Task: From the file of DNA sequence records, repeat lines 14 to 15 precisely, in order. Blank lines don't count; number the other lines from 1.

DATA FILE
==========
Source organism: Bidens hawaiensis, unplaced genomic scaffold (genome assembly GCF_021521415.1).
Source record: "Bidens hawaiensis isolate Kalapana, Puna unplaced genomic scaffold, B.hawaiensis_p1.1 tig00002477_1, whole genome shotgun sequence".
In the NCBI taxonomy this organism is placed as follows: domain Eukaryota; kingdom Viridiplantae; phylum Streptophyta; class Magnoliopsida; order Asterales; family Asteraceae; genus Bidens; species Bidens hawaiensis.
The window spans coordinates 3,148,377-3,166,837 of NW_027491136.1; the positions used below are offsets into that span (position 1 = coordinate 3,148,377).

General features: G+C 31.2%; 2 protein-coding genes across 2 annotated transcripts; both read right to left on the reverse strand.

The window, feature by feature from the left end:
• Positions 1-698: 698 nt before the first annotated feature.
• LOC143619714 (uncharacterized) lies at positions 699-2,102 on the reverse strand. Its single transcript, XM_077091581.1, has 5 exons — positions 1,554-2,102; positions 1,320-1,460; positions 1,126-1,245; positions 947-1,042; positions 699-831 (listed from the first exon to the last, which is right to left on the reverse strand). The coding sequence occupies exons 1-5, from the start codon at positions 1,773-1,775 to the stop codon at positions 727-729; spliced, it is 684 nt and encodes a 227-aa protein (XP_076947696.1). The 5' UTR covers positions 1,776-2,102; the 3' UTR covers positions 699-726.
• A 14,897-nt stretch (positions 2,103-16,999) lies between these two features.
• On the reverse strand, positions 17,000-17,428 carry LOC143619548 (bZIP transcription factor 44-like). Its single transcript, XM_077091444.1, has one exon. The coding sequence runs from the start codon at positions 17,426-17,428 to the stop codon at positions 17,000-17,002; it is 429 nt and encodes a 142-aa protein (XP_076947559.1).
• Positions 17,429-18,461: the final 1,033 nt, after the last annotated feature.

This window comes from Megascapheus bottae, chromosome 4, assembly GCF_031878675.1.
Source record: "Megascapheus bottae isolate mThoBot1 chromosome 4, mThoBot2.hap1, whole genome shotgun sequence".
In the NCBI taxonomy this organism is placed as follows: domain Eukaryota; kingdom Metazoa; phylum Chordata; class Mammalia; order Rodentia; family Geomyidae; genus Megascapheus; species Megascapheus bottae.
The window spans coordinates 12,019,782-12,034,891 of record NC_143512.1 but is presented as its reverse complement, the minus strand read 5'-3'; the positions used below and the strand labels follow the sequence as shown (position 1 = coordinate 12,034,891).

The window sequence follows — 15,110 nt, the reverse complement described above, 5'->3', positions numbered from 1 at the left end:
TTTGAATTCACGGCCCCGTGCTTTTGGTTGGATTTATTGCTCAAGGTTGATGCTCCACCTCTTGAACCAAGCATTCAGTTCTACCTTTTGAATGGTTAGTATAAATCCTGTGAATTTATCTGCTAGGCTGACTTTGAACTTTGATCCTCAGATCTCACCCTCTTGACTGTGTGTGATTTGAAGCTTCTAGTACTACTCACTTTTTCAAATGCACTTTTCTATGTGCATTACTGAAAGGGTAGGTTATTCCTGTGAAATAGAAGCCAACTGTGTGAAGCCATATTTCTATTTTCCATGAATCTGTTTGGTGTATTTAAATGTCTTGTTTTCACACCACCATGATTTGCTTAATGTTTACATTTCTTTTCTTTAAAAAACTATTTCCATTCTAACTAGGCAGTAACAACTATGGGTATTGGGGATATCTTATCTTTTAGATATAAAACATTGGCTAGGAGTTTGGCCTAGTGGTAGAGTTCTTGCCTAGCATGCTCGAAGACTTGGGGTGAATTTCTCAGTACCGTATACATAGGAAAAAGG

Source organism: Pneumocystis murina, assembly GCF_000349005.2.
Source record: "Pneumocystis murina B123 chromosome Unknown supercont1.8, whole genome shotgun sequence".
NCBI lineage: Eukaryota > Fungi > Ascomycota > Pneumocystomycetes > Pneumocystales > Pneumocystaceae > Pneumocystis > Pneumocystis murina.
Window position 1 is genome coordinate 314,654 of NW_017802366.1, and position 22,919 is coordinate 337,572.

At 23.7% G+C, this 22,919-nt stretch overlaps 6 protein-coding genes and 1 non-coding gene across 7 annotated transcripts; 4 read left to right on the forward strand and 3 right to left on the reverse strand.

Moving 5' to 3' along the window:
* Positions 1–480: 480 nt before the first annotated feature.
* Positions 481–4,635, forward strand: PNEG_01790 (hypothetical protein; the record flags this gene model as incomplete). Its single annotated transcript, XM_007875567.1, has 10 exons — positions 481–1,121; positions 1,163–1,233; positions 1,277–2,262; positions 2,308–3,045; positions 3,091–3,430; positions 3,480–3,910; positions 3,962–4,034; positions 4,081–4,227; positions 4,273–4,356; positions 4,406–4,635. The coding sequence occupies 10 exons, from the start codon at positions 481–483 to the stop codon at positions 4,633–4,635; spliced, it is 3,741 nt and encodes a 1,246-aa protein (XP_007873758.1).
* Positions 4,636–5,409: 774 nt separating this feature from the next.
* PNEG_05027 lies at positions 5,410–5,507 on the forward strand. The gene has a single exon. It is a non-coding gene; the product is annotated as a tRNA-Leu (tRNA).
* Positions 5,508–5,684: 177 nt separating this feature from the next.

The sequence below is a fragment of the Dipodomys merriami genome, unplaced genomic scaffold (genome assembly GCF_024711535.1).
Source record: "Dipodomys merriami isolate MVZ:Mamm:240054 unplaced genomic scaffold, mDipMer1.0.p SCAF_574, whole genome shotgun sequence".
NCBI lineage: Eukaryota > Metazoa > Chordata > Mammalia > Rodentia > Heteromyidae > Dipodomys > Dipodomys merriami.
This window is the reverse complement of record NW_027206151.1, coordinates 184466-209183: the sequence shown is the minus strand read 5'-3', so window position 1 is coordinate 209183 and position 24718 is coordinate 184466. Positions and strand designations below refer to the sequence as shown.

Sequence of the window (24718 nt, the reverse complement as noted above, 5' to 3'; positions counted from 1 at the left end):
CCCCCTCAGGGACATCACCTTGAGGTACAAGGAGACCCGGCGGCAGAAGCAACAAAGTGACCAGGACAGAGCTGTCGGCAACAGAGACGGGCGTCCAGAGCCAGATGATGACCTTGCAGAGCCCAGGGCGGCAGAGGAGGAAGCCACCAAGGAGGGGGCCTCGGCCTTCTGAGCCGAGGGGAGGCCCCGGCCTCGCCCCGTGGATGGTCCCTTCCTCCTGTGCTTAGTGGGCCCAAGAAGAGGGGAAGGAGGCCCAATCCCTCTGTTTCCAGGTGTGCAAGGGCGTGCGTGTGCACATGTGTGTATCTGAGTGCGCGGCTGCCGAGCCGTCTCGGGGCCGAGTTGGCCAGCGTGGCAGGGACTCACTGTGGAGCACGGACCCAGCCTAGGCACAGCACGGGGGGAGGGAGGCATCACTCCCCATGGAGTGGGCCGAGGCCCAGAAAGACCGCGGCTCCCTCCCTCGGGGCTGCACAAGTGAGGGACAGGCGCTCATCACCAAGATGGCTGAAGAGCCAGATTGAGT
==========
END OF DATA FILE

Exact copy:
In the NCBI taxonomy this organism is placed as follows: domain Eukaryota; kingdom Metazoa; phylum Chordata; class Mammalia; order Rodentia; family Geomyidae; genus Megascapheus; species Megascapheus bottae.
The window spans coordinates 12,019,782-12,034,891 of record NC_143512.1 but is presented as its reverse complement, the minus strand read 5'-3'; the positions used below and the strand labels follow the sequence as shown (position 1 = coordinate 12,034,891).